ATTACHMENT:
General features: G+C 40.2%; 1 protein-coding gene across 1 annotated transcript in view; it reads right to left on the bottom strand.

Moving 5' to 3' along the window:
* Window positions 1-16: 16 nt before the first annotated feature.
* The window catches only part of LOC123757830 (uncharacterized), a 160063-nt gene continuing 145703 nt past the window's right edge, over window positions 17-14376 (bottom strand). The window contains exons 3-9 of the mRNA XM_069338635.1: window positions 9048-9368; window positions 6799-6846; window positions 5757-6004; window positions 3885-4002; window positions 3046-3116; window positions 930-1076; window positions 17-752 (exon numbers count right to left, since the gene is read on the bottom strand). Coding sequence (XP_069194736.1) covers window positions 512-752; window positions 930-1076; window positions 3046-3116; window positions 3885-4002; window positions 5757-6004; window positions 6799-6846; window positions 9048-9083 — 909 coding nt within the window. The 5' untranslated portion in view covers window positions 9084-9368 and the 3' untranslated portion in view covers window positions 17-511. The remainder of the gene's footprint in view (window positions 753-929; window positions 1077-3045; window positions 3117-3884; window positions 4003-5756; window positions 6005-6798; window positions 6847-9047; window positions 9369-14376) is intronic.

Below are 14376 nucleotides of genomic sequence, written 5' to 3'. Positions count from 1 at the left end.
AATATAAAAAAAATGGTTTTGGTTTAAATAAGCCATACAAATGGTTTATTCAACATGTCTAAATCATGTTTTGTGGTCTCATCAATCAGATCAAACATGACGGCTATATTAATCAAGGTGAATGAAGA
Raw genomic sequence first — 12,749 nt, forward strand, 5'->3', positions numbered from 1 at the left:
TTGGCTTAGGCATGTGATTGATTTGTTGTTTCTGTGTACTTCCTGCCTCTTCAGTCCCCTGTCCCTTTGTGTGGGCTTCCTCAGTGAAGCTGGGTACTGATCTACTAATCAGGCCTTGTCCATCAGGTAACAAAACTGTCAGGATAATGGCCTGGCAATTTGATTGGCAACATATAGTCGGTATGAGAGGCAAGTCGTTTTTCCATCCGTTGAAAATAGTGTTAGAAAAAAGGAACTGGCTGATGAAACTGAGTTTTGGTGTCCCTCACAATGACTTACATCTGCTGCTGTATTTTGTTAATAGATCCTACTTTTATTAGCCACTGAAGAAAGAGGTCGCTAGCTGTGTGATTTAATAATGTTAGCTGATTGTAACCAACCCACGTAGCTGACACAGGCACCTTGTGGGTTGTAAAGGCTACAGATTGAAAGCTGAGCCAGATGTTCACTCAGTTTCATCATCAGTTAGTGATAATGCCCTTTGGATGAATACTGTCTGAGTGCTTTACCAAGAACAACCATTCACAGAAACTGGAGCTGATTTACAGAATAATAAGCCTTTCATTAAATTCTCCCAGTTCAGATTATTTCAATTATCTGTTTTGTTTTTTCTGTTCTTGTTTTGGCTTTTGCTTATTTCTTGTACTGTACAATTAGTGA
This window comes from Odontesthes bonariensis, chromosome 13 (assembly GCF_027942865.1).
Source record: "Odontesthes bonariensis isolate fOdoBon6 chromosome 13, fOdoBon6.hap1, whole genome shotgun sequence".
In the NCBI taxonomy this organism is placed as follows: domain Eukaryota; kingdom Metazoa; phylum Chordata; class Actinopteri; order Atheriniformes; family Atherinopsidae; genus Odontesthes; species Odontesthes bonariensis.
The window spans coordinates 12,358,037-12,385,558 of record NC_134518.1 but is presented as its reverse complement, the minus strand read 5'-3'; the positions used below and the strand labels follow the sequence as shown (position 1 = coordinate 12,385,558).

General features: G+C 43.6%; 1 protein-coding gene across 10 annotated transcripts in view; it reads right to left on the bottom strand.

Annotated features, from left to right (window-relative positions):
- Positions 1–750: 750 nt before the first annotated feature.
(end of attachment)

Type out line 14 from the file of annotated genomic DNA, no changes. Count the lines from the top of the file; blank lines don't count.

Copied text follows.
Annotated features, from left to right (window-relative positions):